Ọ nọ na-eche, na-eche, mana enweghị ike ịpụta ya.

– Kedu ikike ndị a ha nwere? Ọ bụrụ na ndị uwe ojii nyere ha iwu ịme ntuli aka, ha na-eme ntuli aka, na dịka nke a, anyị nwere ike ime ngwa ngwa: “Ekw-e-e-m!” Ma ọ bụrụ na enyeghị ha iwu, ha agaghị anwa ịtụ aka, ma ọ bụ tinye aka na ndọrọ ndọrọ ọchịchị, dị ka anyị. A na-akụkwa ha ihe n’ụlọ mkpọrọ, ọ bụrụgodị na aka ha dị ọcha. Ma ọ dịkarịa ala, anyị na-afụ ma na-efegharị ọdụ anyị, na ha enweghịdị obere obi ike obodo.

Na n’oge ahụ, nna ya ukwu si n’ụlọ oriri na ọnụnụ pụta. Ịnụbiga mmanya ókè, ịma jijiji, anya gbachapụrụ agbachapụ, na-atụgharị ụfọdụ okwu ndị a na-enweghị ike ịghọta, ọ na-aga n’ụzọ ụgbọ ịnyịnya.

– Naanị lelee, kedu ka mkpụrụ a dị mpako si eji nnwere onwe nke ejiri ọbara ndị nna nna ya merie? Ọ dị mma, nna m ukwu bụ onye a nụrụma na onye ohi, mana kedu ka ndị ọzọ si eji nnwere onwe a? Naanị ịla n’iyi wee were mpako n’oge gara aga na uru ndị nna nna ha nwere, nke ha nwere oke onyinye dị ka m. Anyị bụ ehi, anyị nọgidere bụrụ ndị ọrụ na-arụsi ọrụ ike na ndị bara uru dị ka ndị nna nna anyị mere. Anyị bụ ehi, mana anyị ka nwere ike na-anya isi maka ọrụ ike na uru anyị bara taa.

Ehi na-amakụ nke ukwuu ma na-akwado olu ya maka agbu.

 

 

Na Belgrade, 1902.
Maka oru ngo “Radoje Domanović” onye nsụgharịrị bu Azodo Doyenne Ifeyinwa, 2021.

Reasoning of an ordinary Serbian ox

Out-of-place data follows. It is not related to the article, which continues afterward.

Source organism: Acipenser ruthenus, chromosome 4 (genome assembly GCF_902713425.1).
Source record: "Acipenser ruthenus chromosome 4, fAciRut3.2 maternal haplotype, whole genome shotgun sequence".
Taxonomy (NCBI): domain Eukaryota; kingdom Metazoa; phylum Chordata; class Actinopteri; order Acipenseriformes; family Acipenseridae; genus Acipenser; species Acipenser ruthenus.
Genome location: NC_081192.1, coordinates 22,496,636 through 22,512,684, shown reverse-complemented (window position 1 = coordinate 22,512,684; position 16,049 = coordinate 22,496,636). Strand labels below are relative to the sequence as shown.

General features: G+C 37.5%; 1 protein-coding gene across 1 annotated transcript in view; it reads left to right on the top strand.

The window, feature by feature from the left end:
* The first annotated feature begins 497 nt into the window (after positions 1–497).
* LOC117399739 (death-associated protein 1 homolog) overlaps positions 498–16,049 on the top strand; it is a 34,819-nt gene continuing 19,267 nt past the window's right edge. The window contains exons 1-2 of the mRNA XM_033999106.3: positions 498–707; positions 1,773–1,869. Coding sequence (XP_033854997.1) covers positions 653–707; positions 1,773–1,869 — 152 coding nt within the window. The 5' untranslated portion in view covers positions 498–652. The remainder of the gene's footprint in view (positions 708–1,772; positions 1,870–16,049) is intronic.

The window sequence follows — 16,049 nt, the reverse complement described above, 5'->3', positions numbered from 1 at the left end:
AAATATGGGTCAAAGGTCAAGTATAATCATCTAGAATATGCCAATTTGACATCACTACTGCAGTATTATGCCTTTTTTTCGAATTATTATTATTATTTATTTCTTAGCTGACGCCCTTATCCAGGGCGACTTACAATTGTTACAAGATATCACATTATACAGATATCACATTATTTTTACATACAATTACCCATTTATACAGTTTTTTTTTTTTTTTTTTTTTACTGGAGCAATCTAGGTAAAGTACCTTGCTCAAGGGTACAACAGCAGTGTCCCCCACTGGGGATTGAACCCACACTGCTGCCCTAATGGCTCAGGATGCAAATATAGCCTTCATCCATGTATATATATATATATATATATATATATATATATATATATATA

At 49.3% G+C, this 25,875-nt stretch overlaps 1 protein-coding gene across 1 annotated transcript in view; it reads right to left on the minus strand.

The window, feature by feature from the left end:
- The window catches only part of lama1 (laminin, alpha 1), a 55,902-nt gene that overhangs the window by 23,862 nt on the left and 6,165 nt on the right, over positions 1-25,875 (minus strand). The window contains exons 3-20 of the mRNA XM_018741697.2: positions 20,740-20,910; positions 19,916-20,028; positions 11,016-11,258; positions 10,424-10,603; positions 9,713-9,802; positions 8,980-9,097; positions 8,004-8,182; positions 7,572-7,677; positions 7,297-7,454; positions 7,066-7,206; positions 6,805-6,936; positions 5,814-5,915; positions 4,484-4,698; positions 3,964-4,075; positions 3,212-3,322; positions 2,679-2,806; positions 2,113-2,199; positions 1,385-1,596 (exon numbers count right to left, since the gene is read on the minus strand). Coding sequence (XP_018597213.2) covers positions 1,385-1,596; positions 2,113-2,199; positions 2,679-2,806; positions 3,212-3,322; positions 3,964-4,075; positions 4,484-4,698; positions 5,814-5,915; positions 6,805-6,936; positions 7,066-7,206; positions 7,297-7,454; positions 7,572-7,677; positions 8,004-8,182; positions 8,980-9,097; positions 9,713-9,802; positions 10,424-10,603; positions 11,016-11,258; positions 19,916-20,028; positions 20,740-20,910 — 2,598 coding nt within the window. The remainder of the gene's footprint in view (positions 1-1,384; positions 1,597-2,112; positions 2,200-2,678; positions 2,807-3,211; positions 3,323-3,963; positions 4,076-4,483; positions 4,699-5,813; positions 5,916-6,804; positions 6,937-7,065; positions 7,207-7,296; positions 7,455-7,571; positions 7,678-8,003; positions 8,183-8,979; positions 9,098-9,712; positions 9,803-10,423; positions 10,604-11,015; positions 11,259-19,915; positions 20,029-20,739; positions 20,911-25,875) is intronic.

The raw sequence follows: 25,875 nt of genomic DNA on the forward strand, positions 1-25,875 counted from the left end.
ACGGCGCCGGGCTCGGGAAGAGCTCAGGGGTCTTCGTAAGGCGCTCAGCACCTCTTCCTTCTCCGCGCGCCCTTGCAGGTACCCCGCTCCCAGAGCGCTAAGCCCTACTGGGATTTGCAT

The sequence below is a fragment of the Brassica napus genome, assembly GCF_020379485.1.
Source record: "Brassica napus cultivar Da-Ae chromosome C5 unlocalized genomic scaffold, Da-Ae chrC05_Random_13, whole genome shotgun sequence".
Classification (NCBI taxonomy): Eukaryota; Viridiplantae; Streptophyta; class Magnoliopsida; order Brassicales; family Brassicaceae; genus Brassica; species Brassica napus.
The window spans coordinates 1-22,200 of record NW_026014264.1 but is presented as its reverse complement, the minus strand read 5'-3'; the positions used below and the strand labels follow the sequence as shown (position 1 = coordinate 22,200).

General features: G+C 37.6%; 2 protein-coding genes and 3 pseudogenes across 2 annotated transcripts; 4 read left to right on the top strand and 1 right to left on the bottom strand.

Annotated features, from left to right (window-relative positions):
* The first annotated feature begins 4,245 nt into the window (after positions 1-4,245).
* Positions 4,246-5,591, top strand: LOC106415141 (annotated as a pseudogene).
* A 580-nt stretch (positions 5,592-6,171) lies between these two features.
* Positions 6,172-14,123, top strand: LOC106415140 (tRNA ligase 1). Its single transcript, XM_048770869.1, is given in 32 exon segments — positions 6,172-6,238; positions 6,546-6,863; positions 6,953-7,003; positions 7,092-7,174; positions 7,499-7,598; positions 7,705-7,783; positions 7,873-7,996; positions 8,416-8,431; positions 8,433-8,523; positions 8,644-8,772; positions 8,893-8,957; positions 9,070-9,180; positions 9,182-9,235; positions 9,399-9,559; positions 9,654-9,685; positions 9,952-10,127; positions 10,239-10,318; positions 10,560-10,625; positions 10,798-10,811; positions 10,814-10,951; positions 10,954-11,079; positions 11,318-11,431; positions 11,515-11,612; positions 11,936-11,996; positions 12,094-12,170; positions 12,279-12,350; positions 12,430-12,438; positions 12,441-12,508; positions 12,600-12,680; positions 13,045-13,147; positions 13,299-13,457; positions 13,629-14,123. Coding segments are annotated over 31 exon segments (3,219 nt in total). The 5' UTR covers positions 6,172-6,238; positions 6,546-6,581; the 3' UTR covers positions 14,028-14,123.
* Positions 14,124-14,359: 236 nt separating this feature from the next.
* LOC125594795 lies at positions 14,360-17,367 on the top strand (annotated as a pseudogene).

Good deal of wonders occur in this world, and our country is, as many say, overflowing with wonders to such an extent that wonders are no longer wonders. There are people here on very high positions who do not think at all, and as a compensation, or maybe for some other reasons, an ordinary peasant’s ox, which differs not one bit from other Serbian oxen, started thinking. God knows what happened that made this ingenious animal dare to take up such a brash endeavour, especially since it had been proven that in Serbia this unfortunate occupation could only bring you disservice. Let us then say that this poor devil, in all his naïveté, didn’t even know that this endeavour is not profitable in his homeland, so we won’t attribute him with any particular civic courage. But it still remains a mystery why an ox should think since he is not a voter, nor a councillor, nor a magistrate, nor has he been elected a deputy in any bovine assembly, or even (if he has reached a certain age) a senator. And had the poor soul ever dreamt of becoming a minister of state in any bovine country, he should have known that on the contrary, he ought to practice how to think as little as possible, like those excellent ministers in some happier countries, although our country is not so lucky in this respect either. In the end, why should we care about why an ox in Serbia has taken up an endeavour abandoned by the people? Also, it might have happened that he started thinking merely due to some natural instinct of his.